Eubulides of Miletus


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Eubulides of Miletus

 

Ancient Greek idealist philosopher of the fourth century B.C., representative of the Megarian school.

Eubulides, in accordance with the ideas of the idealist school, tried to prove the falsity of sense perception of real things and phenomena. Thus the truly real is not something material and individual, but only general and ideal. To sup-port this argument Eubulides, in the tradition of Zeno of Elea, proposed a number of paradoxes, including “The Liar,” “Covered,” and “The Sorites” (The Heap). Some of them grasp the dialectic of quantity and quality (which was pointed out by Hegel; see Soch., vol. 10, Moscow, 1932, pp. 95-102).

WORKS

Deycks, F. De Megaricorum doctrina. Bonn [1827].

REFERENCE

Istoriia filosofii, vol. 1. Moscow, 1940. Pages 144-45.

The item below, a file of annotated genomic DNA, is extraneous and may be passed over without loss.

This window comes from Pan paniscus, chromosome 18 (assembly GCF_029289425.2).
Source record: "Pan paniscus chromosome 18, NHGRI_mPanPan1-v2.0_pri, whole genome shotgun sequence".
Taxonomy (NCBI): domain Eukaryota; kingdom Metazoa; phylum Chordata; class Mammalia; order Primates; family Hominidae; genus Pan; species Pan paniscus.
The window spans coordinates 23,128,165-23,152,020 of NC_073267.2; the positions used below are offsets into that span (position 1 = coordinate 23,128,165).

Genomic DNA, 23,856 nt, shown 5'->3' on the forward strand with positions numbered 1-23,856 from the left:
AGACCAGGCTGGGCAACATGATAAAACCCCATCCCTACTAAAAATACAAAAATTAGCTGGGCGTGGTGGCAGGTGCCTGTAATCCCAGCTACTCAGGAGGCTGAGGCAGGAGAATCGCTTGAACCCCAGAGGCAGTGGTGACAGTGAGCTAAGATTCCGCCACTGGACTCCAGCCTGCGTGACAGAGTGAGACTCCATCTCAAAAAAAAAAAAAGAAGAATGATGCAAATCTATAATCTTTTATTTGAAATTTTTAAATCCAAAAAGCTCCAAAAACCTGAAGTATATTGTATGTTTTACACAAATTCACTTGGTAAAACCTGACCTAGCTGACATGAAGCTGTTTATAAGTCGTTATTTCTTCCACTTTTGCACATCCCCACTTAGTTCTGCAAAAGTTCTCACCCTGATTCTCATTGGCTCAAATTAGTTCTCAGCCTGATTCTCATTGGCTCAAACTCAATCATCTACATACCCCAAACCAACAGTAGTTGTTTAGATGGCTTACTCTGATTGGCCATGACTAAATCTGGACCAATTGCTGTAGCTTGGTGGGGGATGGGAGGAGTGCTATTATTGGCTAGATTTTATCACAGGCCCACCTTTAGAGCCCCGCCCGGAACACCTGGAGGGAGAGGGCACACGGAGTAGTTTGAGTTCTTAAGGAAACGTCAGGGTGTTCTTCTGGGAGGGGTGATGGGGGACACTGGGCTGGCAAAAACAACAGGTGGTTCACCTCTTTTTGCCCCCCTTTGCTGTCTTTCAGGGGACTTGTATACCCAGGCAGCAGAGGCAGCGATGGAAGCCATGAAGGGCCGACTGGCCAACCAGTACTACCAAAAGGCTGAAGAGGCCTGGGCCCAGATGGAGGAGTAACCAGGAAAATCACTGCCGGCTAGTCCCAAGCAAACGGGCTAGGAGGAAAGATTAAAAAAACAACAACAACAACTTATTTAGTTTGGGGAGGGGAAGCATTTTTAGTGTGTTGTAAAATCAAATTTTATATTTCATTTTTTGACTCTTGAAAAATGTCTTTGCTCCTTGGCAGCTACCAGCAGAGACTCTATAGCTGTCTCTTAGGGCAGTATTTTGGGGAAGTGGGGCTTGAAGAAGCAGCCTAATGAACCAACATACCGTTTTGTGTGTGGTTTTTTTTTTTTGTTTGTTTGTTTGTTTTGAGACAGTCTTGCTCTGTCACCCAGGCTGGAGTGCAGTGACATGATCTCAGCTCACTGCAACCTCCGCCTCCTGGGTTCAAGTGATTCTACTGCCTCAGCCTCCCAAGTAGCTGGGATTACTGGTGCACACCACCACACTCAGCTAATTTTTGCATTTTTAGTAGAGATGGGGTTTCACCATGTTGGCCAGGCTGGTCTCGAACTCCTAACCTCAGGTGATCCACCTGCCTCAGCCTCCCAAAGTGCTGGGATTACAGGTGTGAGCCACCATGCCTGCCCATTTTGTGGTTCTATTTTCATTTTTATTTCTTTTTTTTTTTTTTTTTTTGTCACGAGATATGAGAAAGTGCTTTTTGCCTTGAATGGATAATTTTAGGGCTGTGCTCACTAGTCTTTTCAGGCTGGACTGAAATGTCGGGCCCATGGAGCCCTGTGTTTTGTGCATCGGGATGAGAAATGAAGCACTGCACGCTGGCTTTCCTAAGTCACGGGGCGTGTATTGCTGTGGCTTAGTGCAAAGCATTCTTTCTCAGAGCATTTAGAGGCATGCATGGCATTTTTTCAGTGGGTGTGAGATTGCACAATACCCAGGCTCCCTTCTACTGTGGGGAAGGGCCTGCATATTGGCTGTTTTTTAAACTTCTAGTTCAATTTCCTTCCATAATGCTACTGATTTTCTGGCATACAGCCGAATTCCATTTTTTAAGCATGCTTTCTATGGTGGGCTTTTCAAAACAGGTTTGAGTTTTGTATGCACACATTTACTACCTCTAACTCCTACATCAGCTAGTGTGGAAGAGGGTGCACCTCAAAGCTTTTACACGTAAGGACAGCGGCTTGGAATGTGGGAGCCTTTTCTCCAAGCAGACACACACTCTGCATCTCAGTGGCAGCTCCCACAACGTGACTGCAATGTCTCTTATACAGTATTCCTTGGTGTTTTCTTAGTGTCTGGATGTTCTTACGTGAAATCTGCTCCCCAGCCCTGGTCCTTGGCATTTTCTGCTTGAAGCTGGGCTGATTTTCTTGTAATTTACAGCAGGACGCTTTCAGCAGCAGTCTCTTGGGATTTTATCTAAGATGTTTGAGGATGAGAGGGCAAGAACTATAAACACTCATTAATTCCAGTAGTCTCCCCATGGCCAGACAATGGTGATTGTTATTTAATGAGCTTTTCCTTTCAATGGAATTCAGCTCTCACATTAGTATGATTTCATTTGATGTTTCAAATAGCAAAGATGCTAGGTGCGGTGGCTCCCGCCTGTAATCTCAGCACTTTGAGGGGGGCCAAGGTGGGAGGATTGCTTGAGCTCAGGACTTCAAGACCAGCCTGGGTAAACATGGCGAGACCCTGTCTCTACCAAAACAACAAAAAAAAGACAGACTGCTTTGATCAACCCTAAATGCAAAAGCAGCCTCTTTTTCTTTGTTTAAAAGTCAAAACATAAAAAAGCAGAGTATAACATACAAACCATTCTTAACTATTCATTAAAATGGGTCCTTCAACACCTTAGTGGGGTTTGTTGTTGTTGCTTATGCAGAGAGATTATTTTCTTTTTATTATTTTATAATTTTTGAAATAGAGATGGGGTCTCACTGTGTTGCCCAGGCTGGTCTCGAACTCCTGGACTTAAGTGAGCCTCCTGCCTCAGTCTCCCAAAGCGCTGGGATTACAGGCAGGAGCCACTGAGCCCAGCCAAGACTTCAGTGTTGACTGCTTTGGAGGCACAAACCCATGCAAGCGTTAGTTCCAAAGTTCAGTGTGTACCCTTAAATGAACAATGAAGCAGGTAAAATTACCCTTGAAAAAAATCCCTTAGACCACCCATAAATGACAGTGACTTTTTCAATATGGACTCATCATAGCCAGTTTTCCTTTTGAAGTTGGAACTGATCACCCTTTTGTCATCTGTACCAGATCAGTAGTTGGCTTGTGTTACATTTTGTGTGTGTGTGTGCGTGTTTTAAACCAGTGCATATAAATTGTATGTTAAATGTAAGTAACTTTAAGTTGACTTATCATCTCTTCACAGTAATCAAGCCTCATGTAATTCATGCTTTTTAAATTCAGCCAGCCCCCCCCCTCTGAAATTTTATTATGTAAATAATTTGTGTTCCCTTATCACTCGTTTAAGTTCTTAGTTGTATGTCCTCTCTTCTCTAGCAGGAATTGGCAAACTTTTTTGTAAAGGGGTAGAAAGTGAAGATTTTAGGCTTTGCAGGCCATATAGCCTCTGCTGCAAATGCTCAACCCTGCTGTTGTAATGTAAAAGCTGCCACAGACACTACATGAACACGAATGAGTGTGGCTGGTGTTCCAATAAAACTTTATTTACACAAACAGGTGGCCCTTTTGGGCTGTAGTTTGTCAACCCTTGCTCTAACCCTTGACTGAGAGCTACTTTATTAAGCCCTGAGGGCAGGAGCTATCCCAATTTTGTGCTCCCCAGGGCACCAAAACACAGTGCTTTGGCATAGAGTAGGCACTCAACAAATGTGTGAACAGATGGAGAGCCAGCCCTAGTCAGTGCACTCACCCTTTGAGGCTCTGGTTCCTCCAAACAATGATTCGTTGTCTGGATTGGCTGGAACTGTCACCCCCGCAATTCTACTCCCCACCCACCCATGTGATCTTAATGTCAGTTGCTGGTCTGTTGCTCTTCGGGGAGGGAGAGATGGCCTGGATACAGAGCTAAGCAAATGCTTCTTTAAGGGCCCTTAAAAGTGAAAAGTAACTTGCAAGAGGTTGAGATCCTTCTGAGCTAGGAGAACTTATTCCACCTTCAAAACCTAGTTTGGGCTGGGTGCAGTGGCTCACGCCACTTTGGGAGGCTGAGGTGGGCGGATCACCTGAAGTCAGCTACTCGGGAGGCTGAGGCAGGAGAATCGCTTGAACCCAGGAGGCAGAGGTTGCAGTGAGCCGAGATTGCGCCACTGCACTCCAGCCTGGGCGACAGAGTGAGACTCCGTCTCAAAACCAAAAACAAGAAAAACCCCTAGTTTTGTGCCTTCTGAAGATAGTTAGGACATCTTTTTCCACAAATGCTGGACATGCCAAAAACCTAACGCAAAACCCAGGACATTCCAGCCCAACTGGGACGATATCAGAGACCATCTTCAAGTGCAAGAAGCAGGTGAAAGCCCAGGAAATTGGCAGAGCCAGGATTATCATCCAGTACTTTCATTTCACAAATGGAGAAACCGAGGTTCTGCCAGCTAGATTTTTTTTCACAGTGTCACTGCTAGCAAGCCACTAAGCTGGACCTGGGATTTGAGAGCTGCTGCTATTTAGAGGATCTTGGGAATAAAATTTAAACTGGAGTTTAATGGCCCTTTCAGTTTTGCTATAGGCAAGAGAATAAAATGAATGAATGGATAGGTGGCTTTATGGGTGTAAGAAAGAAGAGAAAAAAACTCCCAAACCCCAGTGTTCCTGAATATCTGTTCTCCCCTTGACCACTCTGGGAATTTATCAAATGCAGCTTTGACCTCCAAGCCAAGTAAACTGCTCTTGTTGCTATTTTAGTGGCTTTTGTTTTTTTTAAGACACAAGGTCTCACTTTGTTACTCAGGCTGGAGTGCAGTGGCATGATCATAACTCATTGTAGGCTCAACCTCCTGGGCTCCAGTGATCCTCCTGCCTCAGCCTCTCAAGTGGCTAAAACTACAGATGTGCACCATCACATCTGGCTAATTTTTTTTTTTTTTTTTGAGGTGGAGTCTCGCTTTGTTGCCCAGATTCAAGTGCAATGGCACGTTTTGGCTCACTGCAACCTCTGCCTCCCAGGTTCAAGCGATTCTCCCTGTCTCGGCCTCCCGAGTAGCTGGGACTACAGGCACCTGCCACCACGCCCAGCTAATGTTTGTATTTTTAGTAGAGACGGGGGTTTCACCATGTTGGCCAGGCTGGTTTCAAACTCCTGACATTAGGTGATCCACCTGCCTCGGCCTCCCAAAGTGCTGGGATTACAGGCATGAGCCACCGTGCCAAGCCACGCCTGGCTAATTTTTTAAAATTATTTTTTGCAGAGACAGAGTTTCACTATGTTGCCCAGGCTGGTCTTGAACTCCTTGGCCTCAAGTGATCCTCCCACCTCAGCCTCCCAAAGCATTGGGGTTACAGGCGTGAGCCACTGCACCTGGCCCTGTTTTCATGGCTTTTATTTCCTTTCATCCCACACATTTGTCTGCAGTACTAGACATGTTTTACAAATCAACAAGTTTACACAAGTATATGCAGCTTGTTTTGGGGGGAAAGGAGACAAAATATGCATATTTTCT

Mallet, C. A. Histoire de ;l’école de Mégare. Paris, 1845.
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Here, however, Beckett appears somewhat confused: the paradox actually referred to by Clov at the beginning and by Hamm at the end of Endgame (Beckett 2006, 93, 126) is not one that deals with the impossibility of movement; rather, it is the "sorites" (or "heap") paradox first formulated by Eubulides of Miletus, which deals with the problem of vagueness.
The Sorites paradoxes are associated with Eubulides of Miletus (fourth century B.